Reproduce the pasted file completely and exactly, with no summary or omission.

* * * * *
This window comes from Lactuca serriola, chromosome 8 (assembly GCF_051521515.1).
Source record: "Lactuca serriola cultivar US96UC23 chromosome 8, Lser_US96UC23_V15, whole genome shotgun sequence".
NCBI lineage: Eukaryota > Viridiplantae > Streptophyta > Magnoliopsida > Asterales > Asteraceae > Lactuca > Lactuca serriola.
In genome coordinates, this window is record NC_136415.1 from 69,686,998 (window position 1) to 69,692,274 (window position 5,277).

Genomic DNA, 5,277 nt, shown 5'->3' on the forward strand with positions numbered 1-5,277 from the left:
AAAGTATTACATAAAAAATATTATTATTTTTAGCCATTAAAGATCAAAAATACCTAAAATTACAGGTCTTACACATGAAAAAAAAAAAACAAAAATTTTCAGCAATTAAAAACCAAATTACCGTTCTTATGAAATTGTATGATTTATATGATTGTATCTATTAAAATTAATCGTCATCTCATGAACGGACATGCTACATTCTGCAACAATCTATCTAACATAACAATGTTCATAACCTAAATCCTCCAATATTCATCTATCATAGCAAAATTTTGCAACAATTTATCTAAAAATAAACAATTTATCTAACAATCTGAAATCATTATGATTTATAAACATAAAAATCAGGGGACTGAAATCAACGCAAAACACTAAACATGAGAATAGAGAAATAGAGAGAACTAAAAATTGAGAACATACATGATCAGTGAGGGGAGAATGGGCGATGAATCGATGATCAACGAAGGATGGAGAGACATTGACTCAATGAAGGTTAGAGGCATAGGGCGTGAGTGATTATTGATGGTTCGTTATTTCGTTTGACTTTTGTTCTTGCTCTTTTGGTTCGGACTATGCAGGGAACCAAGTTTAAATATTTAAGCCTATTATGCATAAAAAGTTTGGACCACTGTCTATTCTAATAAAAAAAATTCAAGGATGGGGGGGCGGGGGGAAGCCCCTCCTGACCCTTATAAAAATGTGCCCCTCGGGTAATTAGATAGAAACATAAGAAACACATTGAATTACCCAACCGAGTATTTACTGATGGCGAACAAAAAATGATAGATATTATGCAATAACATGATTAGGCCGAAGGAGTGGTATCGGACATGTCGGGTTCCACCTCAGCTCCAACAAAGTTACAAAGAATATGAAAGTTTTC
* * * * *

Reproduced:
This window comes from Lactuca serriola, chromosome 8 (assembly GCF_051521515.1).
Source record: "Lactuca serriola cultivar US96UC23 chromosome 8, Lser_US96UC23_V15, whole genome shotgun sequence".
NCBI lineage: Eukaryota > Viridiplantae > Streptophyta > Magnoliopsida > Asterales > Asteraceae > Lactuca > Lactuca serriola.
In genome coordinates, this window is record NC_136415.1 from 69,686,998 (window position 1) to 69,692,274 (window position 5,277).

Genomic DNA, 5,277 nt, shown 5'->3' on the forward strand with positions numbered 1-5,277 from the left:
AAAGTATTACATAAAAAATATTATTATTTTTAGCCATTAAAGATCAAAAATACCTAAAATTACAGGTCTTACACATGAAAAAAAAAAAACAAAAATTTTCAGCAATTAAAAACCAAATTACCGTTCTTATGAAATTGTATGATTTATATGATTGTATCTATTAAAATTAATCGTCATCTCATGAACGGACATGCTACATTCTGCAACAATCTATCTAACATAACAATGTTCATAACCTAAATCCTCCAATATTCATCTATCATAGCAAAATTTTGCAACAATTTATCTAAAAATAAACAATTTATCTAACAATCTGAAATCATTATGATTTATAAACATAAAAATCAGGGGACTGAAATCAACGCAAAACACTAAACATGAGAATAGAGAAATAGAGAGAACTAAAAATTGAGAACATACATGATCAGTGAGGGGAGAATGGGCGATGAATCGATGATCAACGAAGGATGGAGAGACATTGACTCAATGAAGGTTAGAGGCATAGGGCGTGAGTGATTATTGATGGTTCGTTATTTCGTTTGACTTTTGTTCTTGCTCTTTTGGTTCGGACTATGCAGGGAACCAAGTTTAAATATTTAAGCCTATTATGCATAAAAAGTTTGGACCACTGTCTATTCTAATAAAAAAAATTCAAGGATGGGGGGGCGGGGGGAAGCCCCTCCTGACCCTTATAAAAATGTGCCCCTCGGGTAATTAGATAGAAACATAAGAAACACATTGAATTACCCAACCGAGTATTTACTGATGGCGAACAAAAAATGATAGATATTATGCAATAACATGATTAGGCCGAAGGAGTGGTATCGGACATGTCGGGTTCCACCTCAGCTCCAACAAAGTTACAAAGAATATGAAAGTTTTC